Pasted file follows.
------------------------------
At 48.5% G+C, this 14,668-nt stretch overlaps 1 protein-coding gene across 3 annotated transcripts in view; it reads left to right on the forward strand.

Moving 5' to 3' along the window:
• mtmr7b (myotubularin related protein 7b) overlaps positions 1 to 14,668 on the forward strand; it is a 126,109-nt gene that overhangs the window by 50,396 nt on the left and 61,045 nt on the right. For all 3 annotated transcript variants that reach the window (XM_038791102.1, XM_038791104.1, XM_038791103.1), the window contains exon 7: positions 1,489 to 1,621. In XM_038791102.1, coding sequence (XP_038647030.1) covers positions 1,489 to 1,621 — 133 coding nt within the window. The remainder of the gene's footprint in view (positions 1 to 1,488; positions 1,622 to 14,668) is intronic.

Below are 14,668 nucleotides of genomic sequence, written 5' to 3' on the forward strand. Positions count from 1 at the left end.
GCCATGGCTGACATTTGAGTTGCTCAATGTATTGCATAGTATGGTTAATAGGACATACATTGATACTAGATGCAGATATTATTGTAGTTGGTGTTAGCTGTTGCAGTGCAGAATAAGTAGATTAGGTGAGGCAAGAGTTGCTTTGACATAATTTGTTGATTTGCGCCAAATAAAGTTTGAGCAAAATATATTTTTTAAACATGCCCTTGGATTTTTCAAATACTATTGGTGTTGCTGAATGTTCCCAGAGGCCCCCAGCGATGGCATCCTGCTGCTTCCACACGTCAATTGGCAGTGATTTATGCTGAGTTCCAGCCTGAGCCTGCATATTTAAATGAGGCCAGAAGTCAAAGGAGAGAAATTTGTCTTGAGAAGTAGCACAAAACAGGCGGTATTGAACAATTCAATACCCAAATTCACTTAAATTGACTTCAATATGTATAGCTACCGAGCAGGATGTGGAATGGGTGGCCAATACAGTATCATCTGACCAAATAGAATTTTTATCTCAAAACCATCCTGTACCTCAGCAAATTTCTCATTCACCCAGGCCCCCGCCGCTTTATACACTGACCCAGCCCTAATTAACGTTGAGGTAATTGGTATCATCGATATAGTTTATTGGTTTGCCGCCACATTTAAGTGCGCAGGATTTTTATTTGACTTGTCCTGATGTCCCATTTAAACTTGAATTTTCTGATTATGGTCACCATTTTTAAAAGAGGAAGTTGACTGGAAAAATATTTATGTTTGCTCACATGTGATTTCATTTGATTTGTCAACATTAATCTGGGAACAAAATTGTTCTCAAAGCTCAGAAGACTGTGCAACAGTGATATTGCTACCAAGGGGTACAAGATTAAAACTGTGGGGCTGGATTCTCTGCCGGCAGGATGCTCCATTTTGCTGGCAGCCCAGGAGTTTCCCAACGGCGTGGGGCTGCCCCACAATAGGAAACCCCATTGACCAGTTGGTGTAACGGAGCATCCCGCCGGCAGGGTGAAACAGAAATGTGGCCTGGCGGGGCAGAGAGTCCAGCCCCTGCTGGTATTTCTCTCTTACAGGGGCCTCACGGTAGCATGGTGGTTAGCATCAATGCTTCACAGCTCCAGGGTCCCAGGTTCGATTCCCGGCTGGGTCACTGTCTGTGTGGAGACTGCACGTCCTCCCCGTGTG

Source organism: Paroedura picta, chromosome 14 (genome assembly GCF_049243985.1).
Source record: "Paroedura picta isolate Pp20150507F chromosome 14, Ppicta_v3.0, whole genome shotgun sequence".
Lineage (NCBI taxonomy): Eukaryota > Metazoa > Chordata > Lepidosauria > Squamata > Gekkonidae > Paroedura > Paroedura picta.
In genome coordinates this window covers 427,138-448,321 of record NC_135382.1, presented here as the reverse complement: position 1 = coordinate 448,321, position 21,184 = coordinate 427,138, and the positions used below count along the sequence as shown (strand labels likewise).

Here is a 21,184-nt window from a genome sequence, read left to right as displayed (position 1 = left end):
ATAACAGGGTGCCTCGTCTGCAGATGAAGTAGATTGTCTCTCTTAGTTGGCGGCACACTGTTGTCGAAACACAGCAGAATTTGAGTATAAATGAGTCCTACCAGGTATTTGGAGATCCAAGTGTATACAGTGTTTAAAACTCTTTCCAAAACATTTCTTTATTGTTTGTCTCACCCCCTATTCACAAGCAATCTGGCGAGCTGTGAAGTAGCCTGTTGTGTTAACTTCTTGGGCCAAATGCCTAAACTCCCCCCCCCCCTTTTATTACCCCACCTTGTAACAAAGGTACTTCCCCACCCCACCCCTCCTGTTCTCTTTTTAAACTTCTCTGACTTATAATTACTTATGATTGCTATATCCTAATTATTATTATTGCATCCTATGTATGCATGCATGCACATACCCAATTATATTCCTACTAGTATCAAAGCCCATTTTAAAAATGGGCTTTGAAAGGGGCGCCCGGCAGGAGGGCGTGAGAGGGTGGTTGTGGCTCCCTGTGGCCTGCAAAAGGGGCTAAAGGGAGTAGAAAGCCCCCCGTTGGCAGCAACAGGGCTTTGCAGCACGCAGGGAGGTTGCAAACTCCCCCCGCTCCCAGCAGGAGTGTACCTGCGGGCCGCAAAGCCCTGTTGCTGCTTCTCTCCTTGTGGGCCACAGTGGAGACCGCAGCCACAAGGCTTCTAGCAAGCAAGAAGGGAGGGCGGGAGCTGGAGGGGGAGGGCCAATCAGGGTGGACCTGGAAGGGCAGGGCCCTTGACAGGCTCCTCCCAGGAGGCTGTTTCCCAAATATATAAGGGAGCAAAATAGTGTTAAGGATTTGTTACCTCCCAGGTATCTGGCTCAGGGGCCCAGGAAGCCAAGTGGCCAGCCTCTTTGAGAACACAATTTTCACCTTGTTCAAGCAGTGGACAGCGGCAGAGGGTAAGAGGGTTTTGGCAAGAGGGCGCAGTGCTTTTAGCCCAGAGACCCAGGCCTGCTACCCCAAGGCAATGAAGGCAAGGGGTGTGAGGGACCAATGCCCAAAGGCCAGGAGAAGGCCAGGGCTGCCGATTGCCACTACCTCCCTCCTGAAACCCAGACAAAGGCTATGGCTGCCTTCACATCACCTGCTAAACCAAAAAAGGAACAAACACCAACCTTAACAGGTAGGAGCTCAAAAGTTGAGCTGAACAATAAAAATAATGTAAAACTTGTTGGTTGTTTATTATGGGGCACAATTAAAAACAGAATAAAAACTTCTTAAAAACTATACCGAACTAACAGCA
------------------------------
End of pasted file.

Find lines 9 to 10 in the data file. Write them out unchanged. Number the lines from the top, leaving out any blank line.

In genome coordinates this window covers 427,138-448,321 of record NC_135382.1, presented here as the reverse complement: position 1 = coordinate 448,321, position 21,184 = coordinate 427,138, and the positions used below count along the sequence as shown (strand labels likewise).

Here is a 21,184-nt window from a genome sequence, read left to right as displayed (position 1 = left end):